White-fronted Bee-eaters

If you have been so lucky to have visited Mashatu Game Reserve, I’m certain the aesthetic beauty of one particular bird stood out whilst driving (walking, or cycling for that matter) through the wilderness. The White-fronted Bee-eater is one of Mashatu’s most striking birds; their plumage displays bold colours of green, white, red, blue,black and orange.

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The striking colours of the White-fronted Bee-eater

The White-fronted Bee-eater is not only a feast for the eyes; the birds are skilled in flight and excellent hunters. They acquire a unique ability to hunt down insects – of which they favour bee’s, in flight and consume them without enduring its painful sting that most of us are familiar with. The Bee-eaters shape, size and form compliment its ability as a skilled hunter. An interesting characteristic of the White-fronted Bee-eaters in comparison to other Bee-eaters is the shape of their wings. White-fronted Bee-eaters, unlike most other Bee-eaters are sedentary birds making their wings far more board and squared off at the edges, where the migratory species have acquired more slender and pointed wings which assist them in long flights during migration.

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White-fronted Bee-eaters in flight

 Their needle sharp beak allows for exact accuracy when catching their prey, thus to avoid the sting of the insect. Once the pray has been snatched out of the air the bee eater finds its perch and begins the ‘destinging’ process by squeezing the insect to discard of its poison and then hitting it against the perch to remove the sting. It may seem like a lengthy process all for a small meal, but being one of the few birds who are capable of this feeding technique it opens up an array of insects to the menu – those usually avoided by other insect eating birds.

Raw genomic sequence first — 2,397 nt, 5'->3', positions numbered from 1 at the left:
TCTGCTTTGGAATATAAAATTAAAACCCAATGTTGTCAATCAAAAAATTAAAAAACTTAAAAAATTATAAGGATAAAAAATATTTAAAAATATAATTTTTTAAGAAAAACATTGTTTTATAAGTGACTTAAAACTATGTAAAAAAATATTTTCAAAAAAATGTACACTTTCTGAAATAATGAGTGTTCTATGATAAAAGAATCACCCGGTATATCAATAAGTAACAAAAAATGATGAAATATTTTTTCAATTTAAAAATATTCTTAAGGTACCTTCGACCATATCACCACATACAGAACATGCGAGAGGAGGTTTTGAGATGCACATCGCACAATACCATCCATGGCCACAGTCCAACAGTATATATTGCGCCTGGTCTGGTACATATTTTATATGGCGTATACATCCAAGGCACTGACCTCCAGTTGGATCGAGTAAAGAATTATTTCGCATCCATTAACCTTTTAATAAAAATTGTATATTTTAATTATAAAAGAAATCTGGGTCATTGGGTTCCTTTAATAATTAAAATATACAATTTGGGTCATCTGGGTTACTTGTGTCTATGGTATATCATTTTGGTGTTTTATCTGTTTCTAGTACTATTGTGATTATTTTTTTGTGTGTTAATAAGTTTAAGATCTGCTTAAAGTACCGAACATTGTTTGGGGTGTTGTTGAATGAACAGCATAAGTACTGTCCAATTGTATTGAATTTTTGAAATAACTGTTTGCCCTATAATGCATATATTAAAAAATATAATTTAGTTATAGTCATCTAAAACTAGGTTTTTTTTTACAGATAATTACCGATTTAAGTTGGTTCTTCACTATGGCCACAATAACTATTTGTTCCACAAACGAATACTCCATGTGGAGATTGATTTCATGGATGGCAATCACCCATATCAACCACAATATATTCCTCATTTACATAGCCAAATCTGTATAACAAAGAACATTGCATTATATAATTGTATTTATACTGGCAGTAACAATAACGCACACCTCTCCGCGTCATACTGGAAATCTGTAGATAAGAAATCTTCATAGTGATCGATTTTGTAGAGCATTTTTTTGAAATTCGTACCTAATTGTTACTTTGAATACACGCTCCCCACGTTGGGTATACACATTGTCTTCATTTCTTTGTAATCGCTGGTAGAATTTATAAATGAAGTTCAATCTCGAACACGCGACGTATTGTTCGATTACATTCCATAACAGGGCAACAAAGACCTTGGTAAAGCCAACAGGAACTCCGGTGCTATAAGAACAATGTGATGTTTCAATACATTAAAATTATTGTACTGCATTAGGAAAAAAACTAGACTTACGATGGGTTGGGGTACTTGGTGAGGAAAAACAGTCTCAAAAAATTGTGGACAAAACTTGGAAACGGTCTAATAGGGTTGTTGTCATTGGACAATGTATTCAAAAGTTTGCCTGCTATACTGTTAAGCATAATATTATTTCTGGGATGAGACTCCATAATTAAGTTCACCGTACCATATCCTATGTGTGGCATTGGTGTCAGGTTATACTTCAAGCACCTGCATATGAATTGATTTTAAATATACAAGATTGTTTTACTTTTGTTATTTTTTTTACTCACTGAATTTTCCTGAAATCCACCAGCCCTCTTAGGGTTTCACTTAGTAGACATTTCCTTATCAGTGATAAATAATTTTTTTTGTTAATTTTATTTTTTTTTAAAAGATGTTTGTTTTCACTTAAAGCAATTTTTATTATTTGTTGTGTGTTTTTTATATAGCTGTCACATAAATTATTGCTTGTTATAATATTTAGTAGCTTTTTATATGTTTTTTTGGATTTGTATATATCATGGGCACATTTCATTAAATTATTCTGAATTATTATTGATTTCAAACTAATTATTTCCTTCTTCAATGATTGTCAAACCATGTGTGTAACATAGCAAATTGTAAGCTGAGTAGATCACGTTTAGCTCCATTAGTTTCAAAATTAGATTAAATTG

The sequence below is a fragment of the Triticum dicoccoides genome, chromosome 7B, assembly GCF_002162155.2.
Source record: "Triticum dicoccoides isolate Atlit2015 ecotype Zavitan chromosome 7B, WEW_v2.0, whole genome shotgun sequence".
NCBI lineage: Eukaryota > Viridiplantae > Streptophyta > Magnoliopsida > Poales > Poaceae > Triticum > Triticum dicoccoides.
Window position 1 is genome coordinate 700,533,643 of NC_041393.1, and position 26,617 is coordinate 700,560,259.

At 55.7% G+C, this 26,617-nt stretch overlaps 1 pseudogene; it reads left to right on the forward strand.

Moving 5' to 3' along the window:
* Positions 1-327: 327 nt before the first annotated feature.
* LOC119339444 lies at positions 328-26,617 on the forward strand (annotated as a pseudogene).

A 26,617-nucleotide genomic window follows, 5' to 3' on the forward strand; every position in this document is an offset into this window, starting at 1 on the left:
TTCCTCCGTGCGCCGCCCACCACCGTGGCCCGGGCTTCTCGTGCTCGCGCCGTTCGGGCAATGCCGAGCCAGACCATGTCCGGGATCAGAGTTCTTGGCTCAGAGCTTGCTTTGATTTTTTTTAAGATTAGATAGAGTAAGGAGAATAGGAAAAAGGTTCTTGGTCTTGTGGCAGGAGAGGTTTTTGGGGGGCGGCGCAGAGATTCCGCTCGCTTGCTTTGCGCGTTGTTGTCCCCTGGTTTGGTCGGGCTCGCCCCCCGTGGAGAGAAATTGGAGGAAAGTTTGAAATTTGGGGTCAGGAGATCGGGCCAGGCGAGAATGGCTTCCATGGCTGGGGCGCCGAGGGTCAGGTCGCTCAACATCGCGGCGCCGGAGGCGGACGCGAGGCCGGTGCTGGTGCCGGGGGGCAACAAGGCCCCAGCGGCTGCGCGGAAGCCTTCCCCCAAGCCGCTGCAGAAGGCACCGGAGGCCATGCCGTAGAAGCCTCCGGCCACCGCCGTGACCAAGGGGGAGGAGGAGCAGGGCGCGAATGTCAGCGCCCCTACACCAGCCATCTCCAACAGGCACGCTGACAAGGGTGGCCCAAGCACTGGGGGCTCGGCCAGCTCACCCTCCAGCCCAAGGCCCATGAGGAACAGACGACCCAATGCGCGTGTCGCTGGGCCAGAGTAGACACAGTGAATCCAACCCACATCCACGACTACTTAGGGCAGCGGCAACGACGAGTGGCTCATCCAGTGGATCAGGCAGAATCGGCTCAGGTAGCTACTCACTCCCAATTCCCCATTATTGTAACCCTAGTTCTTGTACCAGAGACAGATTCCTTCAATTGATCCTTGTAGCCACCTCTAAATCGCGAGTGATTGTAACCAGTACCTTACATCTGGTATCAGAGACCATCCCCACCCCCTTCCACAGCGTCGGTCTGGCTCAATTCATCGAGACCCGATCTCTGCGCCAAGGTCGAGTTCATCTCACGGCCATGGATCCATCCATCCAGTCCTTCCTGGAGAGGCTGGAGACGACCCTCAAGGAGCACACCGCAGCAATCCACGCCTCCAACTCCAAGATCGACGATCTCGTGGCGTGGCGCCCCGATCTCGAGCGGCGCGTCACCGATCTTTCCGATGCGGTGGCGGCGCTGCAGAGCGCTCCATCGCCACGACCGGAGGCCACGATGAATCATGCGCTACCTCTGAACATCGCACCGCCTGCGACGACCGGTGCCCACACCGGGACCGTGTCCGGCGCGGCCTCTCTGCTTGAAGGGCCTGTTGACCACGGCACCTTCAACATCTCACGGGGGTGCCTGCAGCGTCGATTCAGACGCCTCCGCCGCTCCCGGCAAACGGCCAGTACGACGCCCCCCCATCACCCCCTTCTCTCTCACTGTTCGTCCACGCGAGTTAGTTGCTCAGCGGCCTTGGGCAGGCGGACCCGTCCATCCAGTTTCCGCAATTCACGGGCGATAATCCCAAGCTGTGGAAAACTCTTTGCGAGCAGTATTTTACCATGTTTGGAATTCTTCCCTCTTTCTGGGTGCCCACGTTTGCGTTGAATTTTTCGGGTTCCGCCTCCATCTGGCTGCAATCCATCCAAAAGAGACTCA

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Squeezing the poison from a bee

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The Bee-eater finding its perch before eating its prey

White-fronted Bee-eaters are gregarious birds living in colonies ranging from 40-80 birds. They nest in the sides of steep sandbanks, by digging horizontal holes using their beak and wings as a tripod freeing up their feet as a digging tool. For the more precise digging their beaks are used as little chisels.

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Hole nesters

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A large portion of a colony perched above their nests in the sandbank below

Next time you drive through the wilderness and you hear a distinctive ‘Qerr’ from above; keep your eyes peeled for a swish of green across the sky. You may have spotted yourself a White-fronted Bee-eater, if so stop, observe and appreciate the beauty and individuality of this bird yet another one of Africa’s beauties.

By Ruth Nussbaum



7 Responses to “ “White-fronted Bee-eaters”

  1. Shem Compion says:

    I love bee eaters but also love the last image in the blog.
    I have never seen so many on one branch!

    • mashatu says:

      It was a special moment for us too Shem, to have such an obedient colony land right in front of our eyes. A very odd colony too, they where only at that site for a couple of weeks before relocating.

  2. Charles Nel says:

    I used to observe them in an excavated dam where my Mom stayed in Modimolle. Sadly they disappeard one year and have never returned. We think they did not enjoy the vibrations over their nest holes once the “garden service” started mowing the top of the bank.
    Thanks for the amazing photographs and insight into their bee eating habits.

    • Mashatu says:

      Hi Charles, Yes that is possible unless they are already nesting we have noticed that they will very easily move nesting locations if there is even the slightest bit of inference with their nesting area. Must of been fantastic observing the birds right on your doorstep! Thanks for reading.

  3. What can I say Ruth.
    Truly proud of your blog , and those pics!!
    Kyle you have some serious competition.
    From a proud Dad xxx

  4. PS . Can’t wait for our visit up North.

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